Millennials, people born between 1984 and 2002, are a hot topic among active church people. When a donor asked me, “What’s the Seminary doing about millennials?”, I first blanked, but recovered and said, “Our students are millennials. They’ll figure out how to minister to their peers.” On further reflection, our revised residential curriculum, starting in August, does address theological education to younger people in ways different than my own generation. That said, when our millennial seminarians graduate, they will be the ones to reach their peers.
Many of this year’s graduates from Concordia Seminary were only 11-years-old on 9-11. Older people, the Greatest Generation (born before 1946) and Boomers (1946-1964) have seen much change in our lives. Churched America is moving to post-church America. “More than four in 10 (44%) of the nation’s adult population qualifies as post-Christian” (Barna Trends 2017, 184). Older people grieve the losses the church has experienced in our lifetimes. Gen-Xers (1965-1983) and especially Millennials (1984-2002) have had different life experiences and generally see religious life differently. “Fifty-nine percent of Millennials who grew up in the church have dropped out, 52 percent have not been to church in the last six months, and one-third don’t see church as important” (Barna, 225).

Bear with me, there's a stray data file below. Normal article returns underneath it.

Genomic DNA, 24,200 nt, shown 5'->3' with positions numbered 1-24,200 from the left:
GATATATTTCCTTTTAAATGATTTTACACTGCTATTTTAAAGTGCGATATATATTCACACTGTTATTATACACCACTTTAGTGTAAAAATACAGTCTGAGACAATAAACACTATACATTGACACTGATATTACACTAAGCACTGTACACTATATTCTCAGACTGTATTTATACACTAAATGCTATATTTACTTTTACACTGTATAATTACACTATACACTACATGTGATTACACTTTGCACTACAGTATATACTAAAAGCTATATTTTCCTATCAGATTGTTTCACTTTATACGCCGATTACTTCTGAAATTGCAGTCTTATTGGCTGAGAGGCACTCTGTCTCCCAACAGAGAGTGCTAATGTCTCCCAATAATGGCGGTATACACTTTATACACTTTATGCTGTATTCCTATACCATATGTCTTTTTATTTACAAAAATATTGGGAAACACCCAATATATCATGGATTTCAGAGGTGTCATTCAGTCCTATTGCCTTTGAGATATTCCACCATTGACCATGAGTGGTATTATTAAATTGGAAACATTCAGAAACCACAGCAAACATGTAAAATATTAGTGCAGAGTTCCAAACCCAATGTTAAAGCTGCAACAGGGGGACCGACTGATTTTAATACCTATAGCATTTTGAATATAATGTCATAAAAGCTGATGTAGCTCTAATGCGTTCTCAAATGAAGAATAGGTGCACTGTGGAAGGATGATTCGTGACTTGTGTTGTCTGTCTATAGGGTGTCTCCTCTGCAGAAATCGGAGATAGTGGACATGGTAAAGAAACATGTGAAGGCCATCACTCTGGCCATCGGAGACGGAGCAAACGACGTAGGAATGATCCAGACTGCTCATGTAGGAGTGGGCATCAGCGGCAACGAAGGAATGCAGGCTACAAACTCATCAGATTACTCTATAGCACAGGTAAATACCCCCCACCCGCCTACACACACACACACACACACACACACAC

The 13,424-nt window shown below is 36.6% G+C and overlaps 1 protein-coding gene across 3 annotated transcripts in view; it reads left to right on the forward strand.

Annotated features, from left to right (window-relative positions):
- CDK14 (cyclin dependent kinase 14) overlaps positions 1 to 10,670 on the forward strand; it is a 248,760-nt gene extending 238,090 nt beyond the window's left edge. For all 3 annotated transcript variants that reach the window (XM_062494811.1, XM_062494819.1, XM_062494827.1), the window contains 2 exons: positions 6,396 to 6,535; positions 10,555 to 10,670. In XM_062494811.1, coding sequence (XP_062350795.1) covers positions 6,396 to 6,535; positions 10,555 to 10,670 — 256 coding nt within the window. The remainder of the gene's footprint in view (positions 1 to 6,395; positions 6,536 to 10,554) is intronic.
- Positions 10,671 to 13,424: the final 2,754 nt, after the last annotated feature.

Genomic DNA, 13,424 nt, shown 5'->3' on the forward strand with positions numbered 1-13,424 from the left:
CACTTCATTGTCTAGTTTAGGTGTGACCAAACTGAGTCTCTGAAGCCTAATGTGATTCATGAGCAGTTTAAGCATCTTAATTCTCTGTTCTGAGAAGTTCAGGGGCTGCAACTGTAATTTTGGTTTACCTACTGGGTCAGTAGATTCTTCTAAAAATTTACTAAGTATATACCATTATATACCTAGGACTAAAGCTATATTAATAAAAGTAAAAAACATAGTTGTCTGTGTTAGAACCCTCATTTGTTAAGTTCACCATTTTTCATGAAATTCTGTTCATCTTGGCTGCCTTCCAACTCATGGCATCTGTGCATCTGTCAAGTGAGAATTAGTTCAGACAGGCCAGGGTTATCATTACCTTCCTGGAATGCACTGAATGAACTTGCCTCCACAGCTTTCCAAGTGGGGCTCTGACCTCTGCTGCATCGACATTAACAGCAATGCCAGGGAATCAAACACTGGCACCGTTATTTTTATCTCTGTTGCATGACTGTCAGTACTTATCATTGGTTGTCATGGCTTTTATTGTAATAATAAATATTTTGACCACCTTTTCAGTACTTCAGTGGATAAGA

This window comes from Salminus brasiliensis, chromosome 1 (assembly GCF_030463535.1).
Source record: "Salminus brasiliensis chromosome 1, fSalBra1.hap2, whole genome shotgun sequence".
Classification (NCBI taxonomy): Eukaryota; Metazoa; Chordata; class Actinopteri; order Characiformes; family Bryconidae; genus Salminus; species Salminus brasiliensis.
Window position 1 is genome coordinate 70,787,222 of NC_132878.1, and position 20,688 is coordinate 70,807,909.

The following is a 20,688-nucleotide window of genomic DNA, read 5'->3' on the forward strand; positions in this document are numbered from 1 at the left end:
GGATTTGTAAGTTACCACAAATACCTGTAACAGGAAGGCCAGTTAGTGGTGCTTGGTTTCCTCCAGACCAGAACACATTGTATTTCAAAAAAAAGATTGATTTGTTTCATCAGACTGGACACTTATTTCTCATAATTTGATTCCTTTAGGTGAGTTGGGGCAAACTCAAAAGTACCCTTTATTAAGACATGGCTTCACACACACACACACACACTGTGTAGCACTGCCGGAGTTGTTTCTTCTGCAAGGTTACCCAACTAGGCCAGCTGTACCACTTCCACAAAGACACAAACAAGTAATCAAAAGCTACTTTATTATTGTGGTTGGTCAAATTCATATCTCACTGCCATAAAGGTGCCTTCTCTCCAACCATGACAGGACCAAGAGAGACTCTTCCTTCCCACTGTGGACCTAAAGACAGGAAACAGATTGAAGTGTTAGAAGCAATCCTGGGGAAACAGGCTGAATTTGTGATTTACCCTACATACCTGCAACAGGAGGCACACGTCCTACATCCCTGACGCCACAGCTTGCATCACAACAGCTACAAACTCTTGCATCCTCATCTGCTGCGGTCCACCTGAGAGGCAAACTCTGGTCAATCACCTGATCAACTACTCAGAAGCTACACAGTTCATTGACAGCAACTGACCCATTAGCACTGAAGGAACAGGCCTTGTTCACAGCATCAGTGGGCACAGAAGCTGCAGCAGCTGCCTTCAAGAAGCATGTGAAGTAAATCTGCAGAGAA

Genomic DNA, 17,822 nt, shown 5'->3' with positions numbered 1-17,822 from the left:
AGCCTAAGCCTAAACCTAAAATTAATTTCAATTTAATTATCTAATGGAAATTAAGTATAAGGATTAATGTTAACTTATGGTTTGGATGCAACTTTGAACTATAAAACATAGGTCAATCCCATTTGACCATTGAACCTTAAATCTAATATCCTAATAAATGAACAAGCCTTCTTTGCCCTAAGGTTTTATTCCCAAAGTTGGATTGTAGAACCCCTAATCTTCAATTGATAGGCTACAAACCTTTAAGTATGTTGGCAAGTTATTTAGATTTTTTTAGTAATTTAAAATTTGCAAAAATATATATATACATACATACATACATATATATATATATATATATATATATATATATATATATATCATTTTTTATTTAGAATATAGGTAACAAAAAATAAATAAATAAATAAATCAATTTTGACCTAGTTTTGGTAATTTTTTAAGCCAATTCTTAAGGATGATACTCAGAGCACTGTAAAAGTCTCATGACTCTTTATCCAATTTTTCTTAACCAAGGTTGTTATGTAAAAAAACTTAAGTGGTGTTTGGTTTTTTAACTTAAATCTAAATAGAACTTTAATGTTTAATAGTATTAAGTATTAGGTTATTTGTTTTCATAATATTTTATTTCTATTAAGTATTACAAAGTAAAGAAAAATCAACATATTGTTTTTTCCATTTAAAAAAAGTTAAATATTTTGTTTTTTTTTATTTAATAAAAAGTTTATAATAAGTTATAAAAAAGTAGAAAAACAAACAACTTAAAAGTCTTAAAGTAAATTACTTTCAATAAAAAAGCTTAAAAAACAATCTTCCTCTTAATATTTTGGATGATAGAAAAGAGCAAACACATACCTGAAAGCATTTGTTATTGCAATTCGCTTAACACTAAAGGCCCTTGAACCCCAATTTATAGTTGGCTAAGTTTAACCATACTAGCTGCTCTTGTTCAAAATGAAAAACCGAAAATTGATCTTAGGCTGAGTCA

In or out of church, in Seminary or in lay professions, our role, yours and mine, is to meet them where they’re at…but not leave them there. Mentoring them in the unchanging truths of God’s Word focused on Jesus and experienced in the life of His Church… the Spirit will work so that faithful Millennials reach their generation, long after we’ve gone to heaven. They know the Lord is still leading His Church.
Strange though, our seminarians think it’s strange older people are talking and lecturing about Millennials but no one asks them!